Metavision live at new Cumbria hospital: The recently opened West Cumberland Hospital in Cumbria has gone live with a new computer system for its intensive care unit. The Metavision system from iMDsoft went live at the site in December in a process that was “fairly smooth and uneventful,” according to a spokesperson from North Cumbria University Hospitals NHS Trust, which manages the hospital. The system, which links to observation devices to record patient data for patients in intensive care, is already in use at North Cumbria’s Cumberland Infirmary site in Carlisle. There is one database on the system for both sites and clinicians will work with one integrated patient record across both hospitals. Speaking to DigitalHealth.net, Dr Mark Holliday said that the system is now accessible via the computer-on-wheels devices set up in the ICU, which contains six beds. Metavision is colour-coded on each computer to a separate bed so that doctors know they are looking at the relevant data. Holliday said that he expects one of the main benefits of the system will be the time it will save on handwriting out notes, freeing up clinicians to provide more direct care. He added that the system can be used to prescribe medicines, meaning that illegible handwriting would no longer be an issue and staff can be sure doses are accurate.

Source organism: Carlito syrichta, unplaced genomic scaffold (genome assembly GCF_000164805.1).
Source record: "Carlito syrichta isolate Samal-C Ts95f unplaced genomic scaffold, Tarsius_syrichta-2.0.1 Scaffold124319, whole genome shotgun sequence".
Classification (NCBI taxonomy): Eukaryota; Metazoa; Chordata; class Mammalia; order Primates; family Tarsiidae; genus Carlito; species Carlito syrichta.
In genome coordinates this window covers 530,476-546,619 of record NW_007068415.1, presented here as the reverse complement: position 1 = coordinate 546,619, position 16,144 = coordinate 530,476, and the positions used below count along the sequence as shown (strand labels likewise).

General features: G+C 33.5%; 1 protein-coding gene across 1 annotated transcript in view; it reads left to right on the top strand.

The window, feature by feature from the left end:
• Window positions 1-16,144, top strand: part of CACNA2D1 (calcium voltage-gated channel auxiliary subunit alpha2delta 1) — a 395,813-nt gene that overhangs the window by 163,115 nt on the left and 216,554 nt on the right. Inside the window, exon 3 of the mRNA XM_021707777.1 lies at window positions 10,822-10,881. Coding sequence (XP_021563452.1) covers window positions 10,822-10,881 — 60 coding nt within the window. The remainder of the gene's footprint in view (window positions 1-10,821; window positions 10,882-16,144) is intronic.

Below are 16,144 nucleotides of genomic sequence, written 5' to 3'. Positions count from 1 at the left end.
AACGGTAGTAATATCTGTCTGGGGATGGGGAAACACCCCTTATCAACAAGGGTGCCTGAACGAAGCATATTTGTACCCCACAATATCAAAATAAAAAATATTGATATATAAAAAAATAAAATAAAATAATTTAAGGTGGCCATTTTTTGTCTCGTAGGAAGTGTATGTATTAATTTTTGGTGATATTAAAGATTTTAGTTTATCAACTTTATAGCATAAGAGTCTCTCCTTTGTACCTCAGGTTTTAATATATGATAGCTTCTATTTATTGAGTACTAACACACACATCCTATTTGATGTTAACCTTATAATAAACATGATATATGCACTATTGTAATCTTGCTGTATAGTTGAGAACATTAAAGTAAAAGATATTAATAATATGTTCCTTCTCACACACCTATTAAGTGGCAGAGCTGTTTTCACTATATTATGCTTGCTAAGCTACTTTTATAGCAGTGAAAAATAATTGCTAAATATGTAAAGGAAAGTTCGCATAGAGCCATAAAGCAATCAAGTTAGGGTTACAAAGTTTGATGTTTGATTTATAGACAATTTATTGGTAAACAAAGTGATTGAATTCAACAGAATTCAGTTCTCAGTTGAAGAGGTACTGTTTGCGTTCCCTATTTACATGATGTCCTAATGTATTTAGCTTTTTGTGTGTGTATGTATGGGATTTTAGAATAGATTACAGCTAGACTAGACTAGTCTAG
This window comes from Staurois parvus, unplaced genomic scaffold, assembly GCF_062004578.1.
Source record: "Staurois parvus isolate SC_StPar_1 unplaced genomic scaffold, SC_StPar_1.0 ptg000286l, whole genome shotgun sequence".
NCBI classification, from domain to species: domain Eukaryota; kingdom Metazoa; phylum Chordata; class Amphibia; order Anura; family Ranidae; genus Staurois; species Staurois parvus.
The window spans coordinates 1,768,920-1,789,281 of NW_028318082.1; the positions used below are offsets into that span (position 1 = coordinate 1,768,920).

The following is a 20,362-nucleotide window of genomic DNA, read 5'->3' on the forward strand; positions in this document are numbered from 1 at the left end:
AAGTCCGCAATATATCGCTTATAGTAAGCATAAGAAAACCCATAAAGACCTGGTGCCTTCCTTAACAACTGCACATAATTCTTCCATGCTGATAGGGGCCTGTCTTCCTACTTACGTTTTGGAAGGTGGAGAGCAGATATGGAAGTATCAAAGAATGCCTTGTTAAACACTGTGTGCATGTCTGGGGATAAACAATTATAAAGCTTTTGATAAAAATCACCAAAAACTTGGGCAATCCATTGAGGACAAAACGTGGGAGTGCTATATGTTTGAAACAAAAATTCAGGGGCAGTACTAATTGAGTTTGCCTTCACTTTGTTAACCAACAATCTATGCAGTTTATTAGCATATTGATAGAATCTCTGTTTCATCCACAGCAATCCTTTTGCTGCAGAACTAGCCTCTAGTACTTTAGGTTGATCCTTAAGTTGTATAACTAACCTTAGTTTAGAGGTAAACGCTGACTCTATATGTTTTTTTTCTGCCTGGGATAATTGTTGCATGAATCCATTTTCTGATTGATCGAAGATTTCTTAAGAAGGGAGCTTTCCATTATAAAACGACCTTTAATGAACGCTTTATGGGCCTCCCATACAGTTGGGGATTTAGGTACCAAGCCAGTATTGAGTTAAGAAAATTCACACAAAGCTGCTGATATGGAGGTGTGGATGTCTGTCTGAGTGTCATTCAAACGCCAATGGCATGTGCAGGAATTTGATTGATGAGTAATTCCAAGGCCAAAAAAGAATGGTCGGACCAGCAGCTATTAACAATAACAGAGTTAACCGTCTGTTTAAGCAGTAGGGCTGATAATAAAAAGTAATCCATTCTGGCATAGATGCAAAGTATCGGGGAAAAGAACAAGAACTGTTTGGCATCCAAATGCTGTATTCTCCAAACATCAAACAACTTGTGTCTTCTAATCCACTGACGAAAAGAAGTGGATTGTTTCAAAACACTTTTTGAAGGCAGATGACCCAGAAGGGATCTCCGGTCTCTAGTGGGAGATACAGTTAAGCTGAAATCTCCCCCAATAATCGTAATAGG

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Blackpool NHS Foundation Trust selects open source electronic patient records: Blackpool Teaching Hospitals NHS Foundation Trust has selected an open source electronic patient record (EPR) called openMAXIMS for the recording and sharing of patient data across its hospital and community sites, reported DigitalHealthAge. The new EPR will allow over 3,000 clinical staff to share a single digital patient record across its 830-bed hospital sites, supporting the trust’s drive towards being paperless by 2020 and introducing workflow efficiencies across all departments according to the trust. Steven Bloor, chief information officer at the trust, said: “We expect the open source approach to cost at least 60% less, compared to a traditional proprietary route. The trust is a big supporter of the move towards open source within the NHS and always considers open source options first when procuring IT. The Blackpool Teaching Hospitals NHS Foundation Trust said it was also attracted by the open and interoperable nature of openMAXIMS, allowing it to easily integrate with existing systems such as its clinical portal, without any expensive, additional API development. Shane Tickell, CEO of IMS MAXIMS, said: “The roll-out of the new EPR will empower Blackpool to control its future roadmap and deploy technology that firmly meets its ongoing requirements and represents a significant milestone in our long-standing relationship with the trust.”